Reelin is a regulator of cell migration in the nervous system, and has other functions in the development of a number of non-neuronal tissues. In addition, alterations in reelin expression levels have been reported in breast, pancreatic, liver, gastric, and other cancers. Reelin is normally expressed in mammary gland stromal cells, but whether stromal reelin contributes to breast cancer progression is unknown. Herein, we used a syngeneic mouse mammary tumor transplantation model to examine the impact of host-derived reelin on breast cancer progression. We found that transplanted syngeneic tumors grew more slowly in reelin-deficient (rl Orl −/−) mice and had delayed metastatic colonization of the lungs. Immunohistochemistry of primary tumors revealed that tumors grown in rl Orl −/− animals had fewer blood vessels and increased macrophage infiltration. Gene expression studies from tumor tissues indicate that loss of host-derived reelin alters the balance of M1- and M2-associated macrophage markers, suggesting that reelin may influence the polarization of these cells. Consistent with this, rl Orl −/− M1-polarized bone marrow-derived macrophages have heightened levels of the M1-associated cytokines iNOS and IL-6. Based on these observations, we propose a novel function for the reelin protein in breast cancer progression.
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We thank Dr. Patricia Phelps, Dr. Cristina Ghiani, Dr. Catalina Abad Rabat and Dr. Diana Moughon for kindly providing reagents and for thoughtful discussion. We are thankful to Donna Crandall for assistance with figure preparation and Joseph Argus for assistance with manuscript editing.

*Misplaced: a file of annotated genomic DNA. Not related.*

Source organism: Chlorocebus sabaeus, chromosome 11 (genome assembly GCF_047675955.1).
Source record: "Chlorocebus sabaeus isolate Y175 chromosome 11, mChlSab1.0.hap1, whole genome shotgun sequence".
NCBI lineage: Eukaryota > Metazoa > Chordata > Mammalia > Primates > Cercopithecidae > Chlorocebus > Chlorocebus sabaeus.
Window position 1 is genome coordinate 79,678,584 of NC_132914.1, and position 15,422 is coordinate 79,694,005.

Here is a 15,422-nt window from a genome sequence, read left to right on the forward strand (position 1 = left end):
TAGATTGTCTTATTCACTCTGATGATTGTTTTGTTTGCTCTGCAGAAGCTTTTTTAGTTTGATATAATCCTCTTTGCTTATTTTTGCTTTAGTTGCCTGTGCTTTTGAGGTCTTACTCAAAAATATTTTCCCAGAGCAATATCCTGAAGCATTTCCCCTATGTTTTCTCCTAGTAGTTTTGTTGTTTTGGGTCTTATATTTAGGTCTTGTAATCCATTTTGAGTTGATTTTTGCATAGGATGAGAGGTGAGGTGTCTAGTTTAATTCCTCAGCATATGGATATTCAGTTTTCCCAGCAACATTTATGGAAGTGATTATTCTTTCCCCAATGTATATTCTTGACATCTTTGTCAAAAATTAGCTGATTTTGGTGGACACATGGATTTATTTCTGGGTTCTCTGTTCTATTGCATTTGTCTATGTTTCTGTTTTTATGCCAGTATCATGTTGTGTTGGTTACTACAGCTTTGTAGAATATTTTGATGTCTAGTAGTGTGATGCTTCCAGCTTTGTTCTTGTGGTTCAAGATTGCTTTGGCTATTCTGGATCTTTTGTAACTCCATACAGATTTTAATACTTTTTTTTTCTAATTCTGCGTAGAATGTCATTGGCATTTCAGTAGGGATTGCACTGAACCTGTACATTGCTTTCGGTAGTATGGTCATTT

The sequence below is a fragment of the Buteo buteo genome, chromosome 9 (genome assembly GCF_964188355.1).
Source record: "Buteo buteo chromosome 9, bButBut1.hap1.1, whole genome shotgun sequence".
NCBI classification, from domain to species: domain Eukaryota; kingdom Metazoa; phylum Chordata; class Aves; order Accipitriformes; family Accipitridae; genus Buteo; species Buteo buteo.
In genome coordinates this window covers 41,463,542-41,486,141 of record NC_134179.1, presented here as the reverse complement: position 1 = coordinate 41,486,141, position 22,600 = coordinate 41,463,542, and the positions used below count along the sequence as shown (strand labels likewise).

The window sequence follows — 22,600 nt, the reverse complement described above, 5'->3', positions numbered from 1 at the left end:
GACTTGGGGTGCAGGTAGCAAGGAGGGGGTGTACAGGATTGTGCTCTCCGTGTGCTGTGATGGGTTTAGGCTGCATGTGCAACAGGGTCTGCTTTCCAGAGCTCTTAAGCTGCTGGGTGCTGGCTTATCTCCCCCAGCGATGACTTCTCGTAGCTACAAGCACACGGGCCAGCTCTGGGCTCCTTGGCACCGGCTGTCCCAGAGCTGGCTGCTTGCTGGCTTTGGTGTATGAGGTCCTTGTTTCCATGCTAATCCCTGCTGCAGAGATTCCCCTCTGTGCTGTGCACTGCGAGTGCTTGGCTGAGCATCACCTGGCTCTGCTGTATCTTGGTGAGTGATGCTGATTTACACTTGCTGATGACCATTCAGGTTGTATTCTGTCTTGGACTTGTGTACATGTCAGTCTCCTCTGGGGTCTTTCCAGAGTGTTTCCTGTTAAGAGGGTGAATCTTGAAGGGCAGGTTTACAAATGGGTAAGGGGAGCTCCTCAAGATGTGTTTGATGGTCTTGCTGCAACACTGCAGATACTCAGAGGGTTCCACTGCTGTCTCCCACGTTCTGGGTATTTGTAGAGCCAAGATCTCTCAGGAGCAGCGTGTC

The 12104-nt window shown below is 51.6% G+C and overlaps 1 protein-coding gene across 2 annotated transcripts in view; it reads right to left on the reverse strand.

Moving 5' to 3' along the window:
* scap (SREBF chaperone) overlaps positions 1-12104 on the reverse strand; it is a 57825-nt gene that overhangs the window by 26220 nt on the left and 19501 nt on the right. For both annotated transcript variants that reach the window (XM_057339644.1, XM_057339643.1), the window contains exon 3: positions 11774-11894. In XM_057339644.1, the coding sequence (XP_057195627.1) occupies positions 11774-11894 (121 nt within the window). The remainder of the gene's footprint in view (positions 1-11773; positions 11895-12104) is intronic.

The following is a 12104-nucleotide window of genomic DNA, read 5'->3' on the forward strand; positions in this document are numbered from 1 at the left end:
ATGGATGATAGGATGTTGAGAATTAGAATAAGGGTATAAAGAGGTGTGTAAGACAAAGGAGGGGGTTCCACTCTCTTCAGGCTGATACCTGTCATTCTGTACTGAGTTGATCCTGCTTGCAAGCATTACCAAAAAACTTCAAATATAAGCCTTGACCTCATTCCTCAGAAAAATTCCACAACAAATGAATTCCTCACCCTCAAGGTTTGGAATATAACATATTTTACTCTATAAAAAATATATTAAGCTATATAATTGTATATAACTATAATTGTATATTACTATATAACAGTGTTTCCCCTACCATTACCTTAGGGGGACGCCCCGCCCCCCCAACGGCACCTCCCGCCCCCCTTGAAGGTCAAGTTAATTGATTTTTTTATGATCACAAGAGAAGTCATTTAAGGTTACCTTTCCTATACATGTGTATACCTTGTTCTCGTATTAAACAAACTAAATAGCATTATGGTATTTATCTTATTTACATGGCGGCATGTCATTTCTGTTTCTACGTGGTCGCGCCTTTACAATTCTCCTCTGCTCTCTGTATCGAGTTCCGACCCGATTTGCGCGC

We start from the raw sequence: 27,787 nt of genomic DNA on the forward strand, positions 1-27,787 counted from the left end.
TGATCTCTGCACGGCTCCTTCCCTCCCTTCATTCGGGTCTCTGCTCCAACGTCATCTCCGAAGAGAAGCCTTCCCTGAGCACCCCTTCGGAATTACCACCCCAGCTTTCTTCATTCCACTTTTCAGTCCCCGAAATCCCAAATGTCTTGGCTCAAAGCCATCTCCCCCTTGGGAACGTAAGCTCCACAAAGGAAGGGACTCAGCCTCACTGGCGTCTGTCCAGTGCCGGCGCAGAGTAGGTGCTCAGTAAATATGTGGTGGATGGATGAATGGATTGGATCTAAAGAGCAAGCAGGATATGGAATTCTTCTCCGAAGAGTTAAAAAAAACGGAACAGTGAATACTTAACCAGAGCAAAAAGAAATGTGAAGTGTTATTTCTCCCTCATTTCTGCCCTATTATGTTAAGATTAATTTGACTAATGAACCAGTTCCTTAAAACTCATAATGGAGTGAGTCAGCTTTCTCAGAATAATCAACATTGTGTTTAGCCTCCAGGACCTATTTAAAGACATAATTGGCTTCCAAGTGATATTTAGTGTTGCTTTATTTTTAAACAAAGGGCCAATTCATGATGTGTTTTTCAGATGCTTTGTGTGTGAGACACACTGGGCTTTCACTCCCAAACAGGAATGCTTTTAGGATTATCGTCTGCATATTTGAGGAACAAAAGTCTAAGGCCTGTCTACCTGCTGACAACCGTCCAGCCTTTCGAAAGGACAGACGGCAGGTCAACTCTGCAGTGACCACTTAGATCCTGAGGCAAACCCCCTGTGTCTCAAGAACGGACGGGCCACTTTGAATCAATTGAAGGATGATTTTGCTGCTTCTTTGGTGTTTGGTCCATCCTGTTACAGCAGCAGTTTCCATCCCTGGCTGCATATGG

These studies were supported by the National Institute of Child Health and Development R03 HD075840 - https://www.nichd.nih.gov/Pages/index.aspx and the California Breast Cancer Research Program 161B-0110 - http://www.cbcrp.org/to EMC. EK was supported by the Whitcome Fellowship of the UCLA Molecular Biology Institute. The funders had no role in study design, data collection and analysis, decision to publish, or preparation of the manuscript.
Conflict of Interest
The authors declare that they have no conflict of interest.
All animal studies were conducted in accordance with the UCLA Office of Animal Research Oversight and Institutional Animal Care and Use Committee protocols.
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Metastasis of 4T1 cells in rl Orl −/− and rl Orl +/+ mice bearing similar-sized tumors. (a) Wet weight of primary tumors collected 25 days (rl Orl +/+, n = 8) and 29 days (rl Orl −/−, n = 9) after 4T1 cell injection. (b) Quantification of metastatic burden in the lungs. ns – not significant. Statistical significance determined using two-tailed, unpaired Student’s t-test. (GIF 8 kb)
Cytokine expression levels in rl Orl −/− and rl Orl +/+ BMDM treated with 4T1-conditioned medium for 24 h. Gene expression levels are relative to those in rl Orl +/+ BMDM controls. *P < 0.05, ns – not significant. Statistical significance determined using two-tailed, unpaired Student’s t-test. (GIF 6 kb)
Cytokine expression levels in rl Orl +/+ BMDM treated with IFNγ and LPS. Gene expression levels are relative to those in unstimulated rl Orl +/+ BMDM controls. (GIF 10 kb)
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Khialeeva, E., Chou, J.W., Allen, D.E. et al. Reelin Deficiency Delays Mammary Tumor Growth and Metastatic Progression. J Mammary Gland Biol Neoplasia 22, 59–69 (2017). https://doi.org/10.1007/s10911-017-9373-z